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date: 21 October 2019

Sringa Verapuralocked

  • B. B. Lal

Extract

Site on the River Ganga in Allahabad District, Uttar Pradesh, India. It dates to the last quarter of the first millennium bc, when a distinctive pottery known as Ochre Ware was in use. After a short break, it was reoccupied in the 10th century bc, when black-slipped, black-and-red and burnished grey wares constituted the characteristic ceramics. Around the 7th century bc Northern Black Polished Ware (see Indian subcontinent §VIII 5., (i)) came into use; a little later, a system of coinage was introduced, and burnt-brick structures began to be constructed. Thereafter, the site was continuously occupied to the 18th century ad.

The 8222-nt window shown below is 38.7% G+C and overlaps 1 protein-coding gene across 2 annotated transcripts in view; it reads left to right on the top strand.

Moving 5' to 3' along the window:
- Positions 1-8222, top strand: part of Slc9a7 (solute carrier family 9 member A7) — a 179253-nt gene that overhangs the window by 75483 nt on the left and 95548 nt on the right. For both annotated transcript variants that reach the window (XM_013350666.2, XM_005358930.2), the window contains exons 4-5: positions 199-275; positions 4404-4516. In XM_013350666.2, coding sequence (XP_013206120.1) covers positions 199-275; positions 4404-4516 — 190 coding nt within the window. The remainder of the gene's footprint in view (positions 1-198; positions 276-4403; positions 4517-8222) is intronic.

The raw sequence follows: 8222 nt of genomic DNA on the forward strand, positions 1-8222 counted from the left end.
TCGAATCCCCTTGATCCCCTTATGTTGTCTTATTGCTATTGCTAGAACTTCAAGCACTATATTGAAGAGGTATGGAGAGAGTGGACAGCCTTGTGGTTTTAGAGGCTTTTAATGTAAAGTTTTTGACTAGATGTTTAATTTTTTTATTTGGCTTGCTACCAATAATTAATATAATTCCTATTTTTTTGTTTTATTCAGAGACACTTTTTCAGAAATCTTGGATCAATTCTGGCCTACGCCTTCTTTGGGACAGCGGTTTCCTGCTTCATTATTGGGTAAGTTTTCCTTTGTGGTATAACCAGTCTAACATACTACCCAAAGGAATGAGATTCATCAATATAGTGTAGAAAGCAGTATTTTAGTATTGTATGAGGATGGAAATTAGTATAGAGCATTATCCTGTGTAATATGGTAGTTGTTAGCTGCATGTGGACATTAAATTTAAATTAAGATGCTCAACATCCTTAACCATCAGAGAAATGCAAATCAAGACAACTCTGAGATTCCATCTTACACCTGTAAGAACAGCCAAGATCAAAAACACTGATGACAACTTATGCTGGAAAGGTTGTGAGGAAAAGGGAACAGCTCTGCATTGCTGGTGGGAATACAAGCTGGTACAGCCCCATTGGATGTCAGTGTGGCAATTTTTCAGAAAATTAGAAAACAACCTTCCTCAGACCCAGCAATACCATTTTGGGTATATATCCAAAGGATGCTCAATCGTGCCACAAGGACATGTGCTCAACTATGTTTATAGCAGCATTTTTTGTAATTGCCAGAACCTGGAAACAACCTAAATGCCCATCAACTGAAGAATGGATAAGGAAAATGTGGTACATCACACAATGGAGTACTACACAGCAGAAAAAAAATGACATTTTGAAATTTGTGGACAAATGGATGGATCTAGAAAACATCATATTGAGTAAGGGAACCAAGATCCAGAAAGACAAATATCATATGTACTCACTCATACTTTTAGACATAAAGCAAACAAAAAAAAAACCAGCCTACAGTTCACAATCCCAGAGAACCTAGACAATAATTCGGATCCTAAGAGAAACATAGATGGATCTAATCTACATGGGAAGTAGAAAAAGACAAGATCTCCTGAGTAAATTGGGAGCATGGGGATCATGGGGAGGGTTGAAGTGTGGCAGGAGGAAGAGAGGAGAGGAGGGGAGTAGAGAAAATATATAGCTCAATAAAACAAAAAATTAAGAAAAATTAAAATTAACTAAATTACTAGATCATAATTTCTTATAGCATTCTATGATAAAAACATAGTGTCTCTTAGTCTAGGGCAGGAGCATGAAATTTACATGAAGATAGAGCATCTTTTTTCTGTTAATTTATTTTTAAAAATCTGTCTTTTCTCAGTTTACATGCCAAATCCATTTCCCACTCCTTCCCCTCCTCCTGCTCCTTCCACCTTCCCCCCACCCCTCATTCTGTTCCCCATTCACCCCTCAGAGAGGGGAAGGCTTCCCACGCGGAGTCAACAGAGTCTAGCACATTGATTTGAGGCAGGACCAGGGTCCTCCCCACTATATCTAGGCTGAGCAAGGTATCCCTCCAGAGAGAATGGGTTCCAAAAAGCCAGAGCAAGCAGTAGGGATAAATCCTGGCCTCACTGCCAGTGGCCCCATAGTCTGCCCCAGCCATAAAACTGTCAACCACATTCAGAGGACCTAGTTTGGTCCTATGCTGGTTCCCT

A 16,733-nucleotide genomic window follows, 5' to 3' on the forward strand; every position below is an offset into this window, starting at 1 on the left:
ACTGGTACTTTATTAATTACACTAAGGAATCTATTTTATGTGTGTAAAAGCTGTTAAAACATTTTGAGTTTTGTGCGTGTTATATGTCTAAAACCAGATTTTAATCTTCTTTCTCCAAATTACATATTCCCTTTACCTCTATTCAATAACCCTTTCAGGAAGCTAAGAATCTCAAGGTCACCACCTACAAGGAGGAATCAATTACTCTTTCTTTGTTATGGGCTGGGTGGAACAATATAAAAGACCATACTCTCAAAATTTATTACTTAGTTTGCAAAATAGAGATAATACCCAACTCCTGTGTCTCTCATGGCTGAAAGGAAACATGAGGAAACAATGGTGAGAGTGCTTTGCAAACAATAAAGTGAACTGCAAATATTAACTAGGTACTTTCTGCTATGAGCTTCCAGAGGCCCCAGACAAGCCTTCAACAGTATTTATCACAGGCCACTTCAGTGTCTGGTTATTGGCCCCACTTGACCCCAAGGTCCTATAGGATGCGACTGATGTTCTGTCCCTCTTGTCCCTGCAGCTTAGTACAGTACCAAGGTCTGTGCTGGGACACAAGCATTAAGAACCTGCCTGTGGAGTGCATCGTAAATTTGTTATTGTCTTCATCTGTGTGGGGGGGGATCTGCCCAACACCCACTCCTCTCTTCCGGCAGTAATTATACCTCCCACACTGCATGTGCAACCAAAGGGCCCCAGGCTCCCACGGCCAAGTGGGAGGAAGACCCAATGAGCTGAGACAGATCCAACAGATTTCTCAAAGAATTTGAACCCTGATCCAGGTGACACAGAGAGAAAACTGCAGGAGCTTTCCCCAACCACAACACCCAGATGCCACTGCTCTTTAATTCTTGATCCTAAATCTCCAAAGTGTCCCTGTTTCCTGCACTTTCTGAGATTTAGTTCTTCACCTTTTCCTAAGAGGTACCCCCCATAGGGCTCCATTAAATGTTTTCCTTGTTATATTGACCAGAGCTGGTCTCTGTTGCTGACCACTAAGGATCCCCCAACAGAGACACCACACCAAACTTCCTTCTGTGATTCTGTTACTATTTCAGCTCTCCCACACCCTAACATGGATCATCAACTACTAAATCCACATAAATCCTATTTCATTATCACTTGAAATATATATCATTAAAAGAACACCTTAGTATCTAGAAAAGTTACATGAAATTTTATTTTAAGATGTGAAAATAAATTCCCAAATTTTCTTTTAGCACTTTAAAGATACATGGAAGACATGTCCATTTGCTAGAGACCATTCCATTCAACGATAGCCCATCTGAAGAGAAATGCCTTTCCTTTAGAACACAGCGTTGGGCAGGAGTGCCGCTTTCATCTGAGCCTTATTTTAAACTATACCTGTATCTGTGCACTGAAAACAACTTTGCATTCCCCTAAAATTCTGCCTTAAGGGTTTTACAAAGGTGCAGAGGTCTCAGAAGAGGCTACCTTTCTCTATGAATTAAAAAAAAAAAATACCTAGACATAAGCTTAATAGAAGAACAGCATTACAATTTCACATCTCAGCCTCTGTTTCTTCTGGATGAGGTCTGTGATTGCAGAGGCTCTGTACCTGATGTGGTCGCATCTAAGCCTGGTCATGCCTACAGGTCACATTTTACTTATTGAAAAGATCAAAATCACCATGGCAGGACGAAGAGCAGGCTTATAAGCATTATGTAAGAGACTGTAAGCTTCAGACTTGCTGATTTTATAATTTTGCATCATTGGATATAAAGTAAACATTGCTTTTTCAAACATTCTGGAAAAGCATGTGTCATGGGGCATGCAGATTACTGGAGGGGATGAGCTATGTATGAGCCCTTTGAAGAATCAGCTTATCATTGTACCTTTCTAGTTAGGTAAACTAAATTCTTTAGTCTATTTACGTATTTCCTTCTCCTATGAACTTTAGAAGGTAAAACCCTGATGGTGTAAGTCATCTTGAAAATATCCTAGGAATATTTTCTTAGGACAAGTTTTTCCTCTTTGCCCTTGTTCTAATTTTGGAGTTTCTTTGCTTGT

The principal monument is a brick tank measuring over 250 m long and ascribable to the beginning of the Christian era. A unique example of early Indian hydraulic engineering, it was filled by diverting the waters of the Ganga through a series of channels and a silting chamber to the main storage tank, then into a smaller, circular tank. Both tanks were provided with staircases leading down to water level. An elaborate waste weir carried excess water back into the river. In order to ensure that the tank did not run dry during the hot summer months, wells in its bed provided ground water to supplement the stored water....

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